Part 1 2 3 4 5

Parts of the Patriot Act had broad support - for example, provisions updating wiretap regulations for the cell phone age. But key sections of the law dismantled limits on the monitoring of citizens - limits that Congress created in the 1970s in response to widespread abuses.

Chris Pyle helped reveal the Army's vast domestic spying program in 1970.
(Photo by Charles Jenks
Courtesy Traprock Peace Center)

Chris Pyle teaches law at Mount Holyoke College in Massachusetts. In 1968 he was a young captain, preparing to teach at the Army Intelligence School in Maryland. Another officer gave Pyle a tour of the Army's domestic intelligence headquarters.

"We got our passes and wound our way down through the maze of rooms inside of it," says Pyle.

In one room, he saw a row of Teletype machines chattering away as reports came in from 1,500 Army intelligence agents around the country.

"These were the agents who normally did security clearances for the Army, but their secondary duty was to monitor dissent."

As his tour continued, Pyle was astonished to find Army investigators filling file cabinets with dossiers on civil rights activists. They were clipping newspaper stories about people giving anti-war speeches, even monitoring meetings at churches.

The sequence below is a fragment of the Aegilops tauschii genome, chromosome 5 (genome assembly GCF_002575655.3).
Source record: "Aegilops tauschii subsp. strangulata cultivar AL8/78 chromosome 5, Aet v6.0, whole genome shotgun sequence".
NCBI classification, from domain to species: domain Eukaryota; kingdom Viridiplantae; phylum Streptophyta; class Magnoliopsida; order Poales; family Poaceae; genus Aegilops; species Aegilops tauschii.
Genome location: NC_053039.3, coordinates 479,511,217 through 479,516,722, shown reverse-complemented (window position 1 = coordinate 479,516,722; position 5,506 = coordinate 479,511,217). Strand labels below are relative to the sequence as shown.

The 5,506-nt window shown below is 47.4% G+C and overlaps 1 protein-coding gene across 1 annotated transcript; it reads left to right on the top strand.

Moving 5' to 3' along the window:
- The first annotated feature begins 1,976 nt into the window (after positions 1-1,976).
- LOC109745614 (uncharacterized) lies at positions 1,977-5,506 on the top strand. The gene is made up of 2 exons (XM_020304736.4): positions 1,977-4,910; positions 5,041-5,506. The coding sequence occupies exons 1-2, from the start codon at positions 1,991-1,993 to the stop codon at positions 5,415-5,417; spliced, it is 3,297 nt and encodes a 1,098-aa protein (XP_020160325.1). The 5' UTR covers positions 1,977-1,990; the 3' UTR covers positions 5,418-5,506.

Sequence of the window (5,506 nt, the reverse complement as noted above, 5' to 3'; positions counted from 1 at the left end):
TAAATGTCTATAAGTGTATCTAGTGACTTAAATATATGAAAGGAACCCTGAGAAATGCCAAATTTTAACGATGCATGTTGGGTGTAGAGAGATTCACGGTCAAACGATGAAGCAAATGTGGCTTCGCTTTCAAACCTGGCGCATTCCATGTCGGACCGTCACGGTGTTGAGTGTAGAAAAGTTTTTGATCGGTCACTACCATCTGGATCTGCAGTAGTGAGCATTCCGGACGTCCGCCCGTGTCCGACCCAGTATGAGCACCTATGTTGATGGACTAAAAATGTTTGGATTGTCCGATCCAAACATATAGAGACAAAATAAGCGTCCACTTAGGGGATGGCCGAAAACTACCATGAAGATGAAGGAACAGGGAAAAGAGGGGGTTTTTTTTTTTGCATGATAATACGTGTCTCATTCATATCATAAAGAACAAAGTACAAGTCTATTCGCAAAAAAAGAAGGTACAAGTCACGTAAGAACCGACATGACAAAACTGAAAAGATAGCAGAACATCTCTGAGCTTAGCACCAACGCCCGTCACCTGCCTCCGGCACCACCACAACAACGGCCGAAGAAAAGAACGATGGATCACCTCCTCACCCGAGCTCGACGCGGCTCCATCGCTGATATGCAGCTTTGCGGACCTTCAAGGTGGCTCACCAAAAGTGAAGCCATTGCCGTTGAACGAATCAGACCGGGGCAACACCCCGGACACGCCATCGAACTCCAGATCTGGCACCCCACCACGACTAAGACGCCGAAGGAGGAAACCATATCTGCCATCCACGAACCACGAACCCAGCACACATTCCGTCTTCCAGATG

"It was very clear to me," says Pyle, "that we had just witnessed the essential apparatus of a police state. And it wasn't that these people were trying to create a police state. They were very nice, decent human beings. ... But they were creating a reporting apparatus that would cover millions of Americans engaged in entirely lawful political activity."

Pyle later wrote award-winning articles exposing the Army's domestic spying program. Within a few years, congressional investigations revealed more shocking abuses. Under Presidents Johnson and Nixon, FBI Director J. Edgar Hoover had ordered systematic spying on civil rights organizations. He also used blackmail and smear campaigns to undermine the groups and their leaders.

But, as Pyle points out, Hoover's agency often relied on nothing more than shoe leather and manila folders.

"What I investigated back then was bush league and amateur hour," says Pyle. "This has changed radically because of the power of computers and telecommunications."

Continue to Part 5

©2018 American Public Media